SEATTLE – In honor of her 9th birthday, Rachel Beckwith asked friends and family to donate money to bring clean water to an African village. Rachel was close to meeting her goal of raising $300 when she died last week after a car accident.
In her memory, strangers have now made her dream come true many times over.
By Wednesday afternoon, some 10,000 people had donated more than $400,000 to “charity: water” in Rachel’s honor, many in gifts of $9 each. On a website set up by Rachel and her mother before her birthday, she explained the inspiration for her project.
“I found out that millions of people don’t live to see their 5th birthday. And why? Because they didn’t have access to clean, safe water so I’m celebrating my birthday like never before,” she wrote. “I’m asking from everyone I know to donate to my campaign instead of gifts for my birthday.”
By her June 12 birthday, $220 was raised and the page was closed. On July 20, Rachel was fatally injured in a 13-car pileup on Interstate 90 in Bellevue, Wash. Over the weekend, she was taken off life support and a pastor from her church arranged for the donation page to be reopened.
On Monday, Rachel’s mom, Samantha Paul, who was also injured in the accident and has declined to be interviewed, thanked donors online for their generosity.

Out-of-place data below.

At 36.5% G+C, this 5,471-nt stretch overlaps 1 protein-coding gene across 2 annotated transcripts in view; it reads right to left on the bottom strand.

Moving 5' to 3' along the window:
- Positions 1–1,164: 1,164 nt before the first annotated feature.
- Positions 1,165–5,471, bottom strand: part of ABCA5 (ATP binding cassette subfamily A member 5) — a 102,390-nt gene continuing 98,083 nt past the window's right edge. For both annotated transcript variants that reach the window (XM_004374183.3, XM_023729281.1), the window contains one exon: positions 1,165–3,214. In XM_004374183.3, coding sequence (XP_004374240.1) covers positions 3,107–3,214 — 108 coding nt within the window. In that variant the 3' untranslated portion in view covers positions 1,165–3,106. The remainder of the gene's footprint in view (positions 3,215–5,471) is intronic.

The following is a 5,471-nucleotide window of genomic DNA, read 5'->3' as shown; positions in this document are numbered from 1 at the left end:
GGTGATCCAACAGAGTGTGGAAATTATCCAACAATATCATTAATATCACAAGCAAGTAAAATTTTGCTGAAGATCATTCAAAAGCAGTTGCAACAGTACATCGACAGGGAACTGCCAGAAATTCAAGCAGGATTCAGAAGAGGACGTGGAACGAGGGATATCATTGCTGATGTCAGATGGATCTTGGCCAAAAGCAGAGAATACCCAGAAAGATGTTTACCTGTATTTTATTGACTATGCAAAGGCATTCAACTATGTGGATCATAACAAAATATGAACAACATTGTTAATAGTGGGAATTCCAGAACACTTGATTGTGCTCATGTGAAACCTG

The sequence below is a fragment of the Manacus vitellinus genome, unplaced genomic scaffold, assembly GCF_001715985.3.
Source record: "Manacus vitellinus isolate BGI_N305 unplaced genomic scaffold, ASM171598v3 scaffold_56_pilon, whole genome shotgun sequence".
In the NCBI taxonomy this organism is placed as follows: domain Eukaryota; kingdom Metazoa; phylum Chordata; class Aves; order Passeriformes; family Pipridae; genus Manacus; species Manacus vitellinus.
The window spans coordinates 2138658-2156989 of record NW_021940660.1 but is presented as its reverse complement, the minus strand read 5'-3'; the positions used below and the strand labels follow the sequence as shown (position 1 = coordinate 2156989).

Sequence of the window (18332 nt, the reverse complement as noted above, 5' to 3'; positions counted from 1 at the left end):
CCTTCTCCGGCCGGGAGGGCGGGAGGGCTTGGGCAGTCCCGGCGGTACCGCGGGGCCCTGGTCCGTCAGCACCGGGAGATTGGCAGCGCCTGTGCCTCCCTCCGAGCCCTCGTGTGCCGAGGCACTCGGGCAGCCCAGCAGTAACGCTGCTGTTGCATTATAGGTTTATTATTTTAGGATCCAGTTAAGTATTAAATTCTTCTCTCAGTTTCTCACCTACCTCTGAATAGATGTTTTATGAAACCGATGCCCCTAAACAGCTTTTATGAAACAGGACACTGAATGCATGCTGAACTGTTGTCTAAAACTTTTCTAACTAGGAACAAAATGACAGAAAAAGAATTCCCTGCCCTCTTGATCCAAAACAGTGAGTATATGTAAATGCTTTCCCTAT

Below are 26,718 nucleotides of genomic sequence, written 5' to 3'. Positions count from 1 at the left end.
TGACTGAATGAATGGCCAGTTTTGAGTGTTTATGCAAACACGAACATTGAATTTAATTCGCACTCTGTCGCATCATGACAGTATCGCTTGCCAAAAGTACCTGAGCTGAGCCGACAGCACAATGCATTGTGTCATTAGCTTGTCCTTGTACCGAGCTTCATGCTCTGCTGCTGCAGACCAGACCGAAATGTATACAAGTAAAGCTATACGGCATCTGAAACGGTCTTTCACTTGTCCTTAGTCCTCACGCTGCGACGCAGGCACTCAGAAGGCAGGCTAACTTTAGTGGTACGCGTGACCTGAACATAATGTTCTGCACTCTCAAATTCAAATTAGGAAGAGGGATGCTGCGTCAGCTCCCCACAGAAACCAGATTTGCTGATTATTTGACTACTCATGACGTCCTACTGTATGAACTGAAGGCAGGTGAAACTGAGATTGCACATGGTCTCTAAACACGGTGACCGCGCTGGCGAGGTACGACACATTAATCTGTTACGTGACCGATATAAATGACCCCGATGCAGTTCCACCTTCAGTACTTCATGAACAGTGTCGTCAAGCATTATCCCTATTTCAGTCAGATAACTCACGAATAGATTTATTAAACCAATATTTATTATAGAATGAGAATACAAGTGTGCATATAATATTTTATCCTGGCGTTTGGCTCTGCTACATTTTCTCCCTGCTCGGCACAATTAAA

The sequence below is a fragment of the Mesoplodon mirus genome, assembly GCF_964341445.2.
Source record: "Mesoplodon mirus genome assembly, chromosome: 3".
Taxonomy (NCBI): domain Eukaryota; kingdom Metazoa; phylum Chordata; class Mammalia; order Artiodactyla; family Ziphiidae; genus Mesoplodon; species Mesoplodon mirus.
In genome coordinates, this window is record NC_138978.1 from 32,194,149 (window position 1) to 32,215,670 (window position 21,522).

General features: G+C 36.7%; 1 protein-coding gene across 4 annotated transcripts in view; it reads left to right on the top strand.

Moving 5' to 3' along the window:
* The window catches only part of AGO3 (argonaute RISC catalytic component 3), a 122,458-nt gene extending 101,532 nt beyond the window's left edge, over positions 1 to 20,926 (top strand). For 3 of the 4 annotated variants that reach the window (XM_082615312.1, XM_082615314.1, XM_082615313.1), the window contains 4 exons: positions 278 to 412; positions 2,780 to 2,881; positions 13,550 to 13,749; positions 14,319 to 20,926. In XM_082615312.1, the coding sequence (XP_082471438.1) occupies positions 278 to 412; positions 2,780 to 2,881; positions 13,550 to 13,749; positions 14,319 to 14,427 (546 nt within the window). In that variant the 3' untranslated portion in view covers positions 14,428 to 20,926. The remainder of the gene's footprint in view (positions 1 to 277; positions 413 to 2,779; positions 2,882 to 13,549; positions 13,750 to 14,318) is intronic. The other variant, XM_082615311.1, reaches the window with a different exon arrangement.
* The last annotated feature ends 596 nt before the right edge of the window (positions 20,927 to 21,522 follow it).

“I am in awe of the overwhelming love to take my daughter’s dream and make it a reality. In the face of unexplainable pain you have provided undeniable hope,” Paul wrote. “I know Rachel is smiling!”
Her little sister, Sienna, was also in the car but was not seriously injured.
The total raised by Rachel’s appeal for “charity: water” has been growing exponentially since the weekend, increasing by nearly $100,000 on Wednesday.
“We’ve all been so deeply moved by Rachel’s unselfishness,” said nonprofit founder Scott Harrison, who used his own 34th and 35th birthdays to raise money to bring clean drinking water to Africa.
“Charity: water” estimates each $20 donation is enough to provide one person with clean drinking water for 20 years. In the past five years, the New York-based charity has raised $48 million and supported 3,962 water projects in Africa, Asia and Central America. The money is spent mostly to dig wells, improve water systems or catch rainwater, and the projects usually serve entire communities.
Rachel’s fundraising campaign has quickly become the largest in the history of charity: water, which depends mostly on individuals to invite their friends and families to give money to celebrate a birthday or wedding or other event, said spokeswoman Sarah Cohen.
Rachel was inspired to support the charity when Harrison spoke at her church.